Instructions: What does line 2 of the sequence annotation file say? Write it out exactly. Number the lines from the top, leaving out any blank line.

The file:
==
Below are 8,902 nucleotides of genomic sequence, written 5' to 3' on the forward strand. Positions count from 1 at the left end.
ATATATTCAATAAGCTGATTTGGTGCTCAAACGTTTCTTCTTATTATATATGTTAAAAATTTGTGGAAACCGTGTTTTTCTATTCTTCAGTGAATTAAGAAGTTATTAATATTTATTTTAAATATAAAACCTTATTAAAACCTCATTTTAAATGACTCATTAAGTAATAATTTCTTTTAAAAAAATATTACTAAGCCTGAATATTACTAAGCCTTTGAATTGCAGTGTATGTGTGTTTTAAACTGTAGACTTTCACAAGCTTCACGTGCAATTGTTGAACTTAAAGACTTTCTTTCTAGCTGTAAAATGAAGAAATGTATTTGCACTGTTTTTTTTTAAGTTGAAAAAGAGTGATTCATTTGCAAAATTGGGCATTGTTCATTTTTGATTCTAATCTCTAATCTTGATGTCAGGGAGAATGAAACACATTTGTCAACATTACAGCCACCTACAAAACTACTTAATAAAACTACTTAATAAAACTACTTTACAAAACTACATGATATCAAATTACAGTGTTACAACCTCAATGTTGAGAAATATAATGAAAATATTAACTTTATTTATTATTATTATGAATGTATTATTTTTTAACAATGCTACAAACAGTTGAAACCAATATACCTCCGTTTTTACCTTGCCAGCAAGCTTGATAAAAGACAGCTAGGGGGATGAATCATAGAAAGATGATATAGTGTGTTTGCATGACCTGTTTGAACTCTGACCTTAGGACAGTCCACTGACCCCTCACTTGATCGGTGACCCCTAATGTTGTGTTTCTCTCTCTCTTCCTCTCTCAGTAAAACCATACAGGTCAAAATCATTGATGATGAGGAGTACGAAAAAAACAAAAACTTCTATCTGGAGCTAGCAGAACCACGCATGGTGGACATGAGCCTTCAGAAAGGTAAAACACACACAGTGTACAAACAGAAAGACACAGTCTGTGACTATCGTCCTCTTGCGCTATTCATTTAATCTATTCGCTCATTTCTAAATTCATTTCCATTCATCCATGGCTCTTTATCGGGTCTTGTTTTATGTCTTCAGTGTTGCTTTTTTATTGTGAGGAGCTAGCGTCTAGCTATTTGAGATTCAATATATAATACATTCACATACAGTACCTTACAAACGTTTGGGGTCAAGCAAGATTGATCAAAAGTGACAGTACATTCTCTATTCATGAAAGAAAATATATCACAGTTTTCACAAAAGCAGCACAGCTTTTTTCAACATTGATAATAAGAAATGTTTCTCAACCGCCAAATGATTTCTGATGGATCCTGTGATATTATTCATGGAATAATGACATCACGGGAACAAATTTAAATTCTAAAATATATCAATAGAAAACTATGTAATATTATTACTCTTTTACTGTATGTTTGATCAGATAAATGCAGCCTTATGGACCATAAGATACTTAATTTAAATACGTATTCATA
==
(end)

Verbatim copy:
ATATATTCAATAAGCTGATTTGGTGCTCAAACGTTTCTTCTTATTATATATGTTAAAAATTTGTGGAAACCGTGTTTTTCTATTCTTCAGTGAATTAAGAAGTTATTAATATTTATTTTAAATATAAAACCTTATTAAAACCTCATTTTAAATGACTCATTAAGTAATAATTTCTTTTAAAAAAATATTACTAAGCCTGAATATTACTAAGCCTTTGAATTGCAGTGTATGTGTGTTTTAAACTGTAGACTTTCACAAGCTTCACGTGCAATTGTTGAACTTAAAGACTTTCTTTCTAGCTGTAAAATGAAGAAATGTATTTGCACTGTTTTTTTTTAAGTTGAAAAAGAGTGATTCATTTGCAAAATTGGGCATTGTTCATTTTTGATTCTAATCTCTAATCTTGATGTCAGGGAGAATGAAACACATTTGTCAACATTACAGCCACCTACAAAACTACTTAATAAAACTACTTAATAAAACTACTTTACAAAACTACATGATATCAAATTACAGTGTTACAACCTCAATGTTGAGAAATATAATGAAAATATTAACTTTATTTATTATTATTATGAATGTATTATTTTTTAACAATGCTACAAACAGTTGAAACCAATATACCTCCGTTTTTACCTTGCCAGCAAGCTTGATAAAAGACAGCTAGGGGGATGAATCATAGAAAGATGATATAGTGTGTTTGCATGACCTGTTTGAACTCTGACCTTAGGACAGTCCACTGACCCCTCACTTGATCGGTGACCCCTAATGTTGTGTTTCTCTCTCTCTTCCTCTCTCAGTAAAACCATACAGGTCAAAATCATTGATGATGAGGAGTACGAAAAAAACAAAAACTTCTATCTGGAGCTAGCAGAACCACGCATGGTGGACATGAGCCTTCAGAAAGGTAAAACACACACAGTGTACAAACAGAAAGACACAGTCTGTGACTATCGTCCTCTTGCGCTATTCATTTAATCTATTCGCTCATTTCTAAATTCATTTCCATTCATCCATGGCTCTTTATCGGGTCTTGTTTTATGTCTTCAGTGTTGCTTTTTTATTGTGAGGAGCTAGCGTCTAGCTATTTGAGATTCAATATATAATACATTCACATACAGTACCTTACAAACGTTTGGGGTCAAGCAAGATTGATCAAAAGTGACAGTACATTCTCTATTCATGAAAGAAAATATATCACAGTTTTCACAAAAGCAGCACAGCTTTTTTCAACATTGATAATAAGAAATGTTTCTCAACCGCCAAATGATTTCTGATGGATCCTGTGATATTATTCATGGAATAATGACATCACGGGAACAAATTTAAATTCTAAAATATATCAATAGAAAACTATGTAATATTATTACTCTTTTACTGTATGTTTGATCAGATAAATGCAGCCTTATGGACCATAAGATACTTAATTTAAATACGTATTCATA